May 23, 2003
PRISONERS OF ISOLATION
Prisoners Of Isolation: Solitary confinement in Canada, Professor Jackson's critically acclaimed first book, is now accessible on justicebehindthewalls.net
Published in 1983, Prisoners of Isolation charts the history of the Penitentiary as an institution of punishment and the role of solitary confinement as the centre-piece of penitentiary discipline, first in Europe, then in America, and the influence of this history on the Canadian penitentiary. The book looks back at the Canadian experience with solitary confinement in The Prison of Isolation, established in Kingston Penitentiary in 1894, and traces the use of solitary into the 20th century, culminating in the regime established at the BC Penitentiary in the 1960s-70s in the infamous "Penthouse". Through the vehicle of the landmark case of McCann v. The Queen, which successfully challenged the conditions in the Penthouse as cruel and unusual punishment, Prisoners of Isolation holds up for analysis the legality of carceral authority in the Age of Corrections. By reviewing the evidence and arguments presented to the Federal Court in this case Professor Jackson foreshadows many of the ideas and principles that were later to be reflected in decisions of The Supreme Court of Canada, The Canadian Charter of Rights and Freedoms and The Corrections and Conditional Release Act. The book also contains Professor Jackson's Model Segregation Code, designed to subject the prisons ultimate power to the Rule of Law.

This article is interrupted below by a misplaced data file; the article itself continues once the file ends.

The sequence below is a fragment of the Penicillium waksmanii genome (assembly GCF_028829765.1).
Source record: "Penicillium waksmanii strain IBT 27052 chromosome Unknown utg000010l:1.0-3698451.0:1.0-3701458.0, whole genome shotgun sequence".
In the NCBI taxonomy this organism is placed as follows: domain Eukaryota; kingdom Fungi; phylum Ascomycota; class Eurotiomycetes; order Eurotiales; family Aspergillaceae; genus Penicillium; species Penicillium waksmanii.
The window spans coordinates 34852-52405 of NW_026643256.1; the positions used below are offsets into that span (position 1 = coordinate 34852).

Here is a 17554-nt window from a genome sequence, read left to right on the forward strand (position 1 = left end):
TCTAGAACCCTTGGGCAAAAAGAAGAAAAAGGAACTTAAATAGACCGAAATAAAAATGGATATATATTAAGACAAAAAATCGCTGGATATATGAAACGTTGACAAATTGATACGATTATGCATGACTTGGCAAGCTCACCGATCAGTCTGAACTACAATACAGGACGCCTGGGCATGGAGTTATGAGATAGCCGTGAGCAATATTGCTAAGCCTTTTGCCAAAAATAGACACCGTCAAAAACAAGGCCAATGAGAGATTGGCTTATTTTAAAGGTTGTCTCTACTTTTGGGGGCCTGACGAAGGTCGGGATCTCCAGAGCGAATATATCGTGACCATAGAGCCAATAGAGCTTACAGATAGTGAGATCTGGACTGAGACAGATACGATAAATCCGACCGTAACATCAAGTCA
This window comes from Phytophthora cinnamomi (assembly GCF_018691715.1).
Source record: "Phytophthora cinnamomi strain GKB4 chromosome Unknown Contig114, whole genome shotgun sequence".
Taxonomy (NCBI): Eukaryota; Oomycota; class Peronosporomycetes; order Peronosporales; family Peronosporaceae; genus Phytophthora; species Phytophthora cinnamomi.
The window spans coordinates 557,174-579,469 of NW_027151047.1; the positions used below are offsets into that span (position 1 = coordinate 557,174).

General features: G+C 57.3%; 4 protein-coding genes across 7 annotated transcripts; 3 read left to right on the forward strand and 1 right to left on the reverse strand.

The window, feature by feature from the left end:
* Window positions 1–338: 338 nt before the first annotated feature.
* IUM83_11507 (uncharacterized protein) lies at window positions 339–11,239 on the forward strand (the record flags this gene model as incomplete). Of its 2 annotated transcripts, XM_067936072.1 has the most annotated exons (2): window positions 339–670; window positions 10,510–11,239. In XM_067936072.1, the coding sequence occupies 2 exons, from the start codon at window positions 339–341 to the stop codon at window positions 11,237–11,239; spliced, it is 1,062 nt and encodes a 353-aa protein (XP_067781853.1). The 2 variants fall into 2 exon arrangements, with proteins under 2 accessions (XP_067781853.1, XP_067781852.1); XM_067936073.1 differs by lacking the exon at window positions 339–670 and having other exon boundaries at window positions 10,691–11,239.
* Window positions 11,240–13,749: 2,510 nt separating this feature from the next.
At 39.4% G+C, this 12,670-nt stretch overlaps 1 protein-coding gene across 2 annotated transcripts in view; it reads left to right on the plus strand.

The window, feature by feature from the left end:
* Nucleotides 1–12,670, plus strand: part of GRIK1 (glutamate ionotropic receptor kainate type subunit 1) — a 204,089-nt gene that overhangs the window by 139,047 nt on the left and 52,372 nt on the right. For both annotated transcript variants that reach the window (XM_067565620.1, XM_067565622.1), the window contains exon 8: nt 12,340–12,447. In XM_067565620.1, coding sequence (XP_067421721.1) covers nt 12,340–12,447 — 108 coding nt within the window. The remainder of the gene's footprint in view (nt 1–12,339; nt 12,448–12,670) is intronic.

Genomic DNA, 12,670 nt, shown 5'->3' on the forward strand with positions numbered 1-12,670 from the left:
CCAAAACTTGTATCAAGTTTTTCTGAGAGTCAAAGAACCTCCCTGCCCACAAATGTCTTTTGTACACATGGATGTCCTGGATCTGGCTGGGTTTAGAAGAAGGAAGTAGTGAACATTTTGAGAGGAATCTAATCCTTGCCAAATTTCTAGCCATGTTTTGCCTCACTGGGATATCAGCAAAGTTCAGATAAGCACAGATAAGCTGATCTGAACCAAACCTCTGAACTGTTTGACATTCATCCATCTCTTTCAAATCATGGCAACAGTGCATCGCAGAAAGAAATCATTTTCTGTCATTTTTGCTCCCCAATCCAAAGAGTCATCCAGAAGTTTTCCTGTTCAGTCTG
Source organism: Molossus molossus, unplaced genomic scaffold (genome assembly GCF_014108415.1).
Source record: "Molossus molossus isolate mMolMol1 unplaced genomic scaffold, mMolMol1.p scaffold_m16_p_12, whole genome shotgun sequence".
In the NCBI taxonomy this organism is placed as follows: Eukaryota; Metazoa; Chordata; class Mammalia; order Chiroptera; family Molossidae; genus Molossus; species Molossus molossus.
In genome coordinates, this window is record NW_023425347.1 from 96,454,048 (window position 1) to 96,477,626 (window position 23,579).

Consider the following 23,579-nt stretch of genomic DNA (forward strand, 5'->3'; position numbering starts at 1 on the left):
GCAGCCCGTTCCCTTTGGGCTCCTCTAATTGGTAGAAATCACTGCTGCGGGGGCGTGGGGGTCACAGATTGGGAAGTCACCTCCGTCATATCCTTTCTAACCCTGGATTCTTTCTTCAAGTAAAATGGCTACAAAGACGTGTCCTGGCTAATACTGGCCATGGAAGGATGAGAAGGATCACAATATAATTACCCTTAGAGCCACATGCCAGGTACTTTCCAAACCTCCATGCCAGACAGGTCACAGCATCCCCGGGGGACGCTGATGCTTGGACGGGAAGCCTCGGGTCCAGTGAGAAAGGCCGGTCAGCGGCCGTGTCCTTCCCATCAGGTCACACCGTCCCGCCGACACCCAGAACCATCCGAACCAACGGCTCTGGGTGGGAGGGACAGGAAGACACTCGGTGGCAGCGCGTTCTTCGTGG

The story told by Prisoners of Isolation of the abuse of carceral authority in the practice of administrative segregation is continued in Justice behind the Walls particularly in Sector 4. But the two books are complimentary in other ways. Prisoners Of Isolation lays out a reform agenda, circa 1982, just as the Charter of Rights was introduced, and only a few years after the Canadian Courts had recognised the importance of judicial intervention in prison. New correctional legislation was still a decade away. Justice behind the Walls, published 20 years after Prisoners of Isolation, provides an assessment of how the new reforms have actually changed the scales of justice for prisoners, guards and prison administrators, and raises anew the challenges to Canadian law and society to implement human rights standards and the Rule of Law in the deepest recesses of Canadian institutions.
As with Justice behind the Walls, Prisoners of Isolation is supported by a full search function and a comprehensive electronic index. In the coming months we will be adding historical illustrations and photographs to the text.
To access Prisoners of Isolation,click on Publications and follow the links.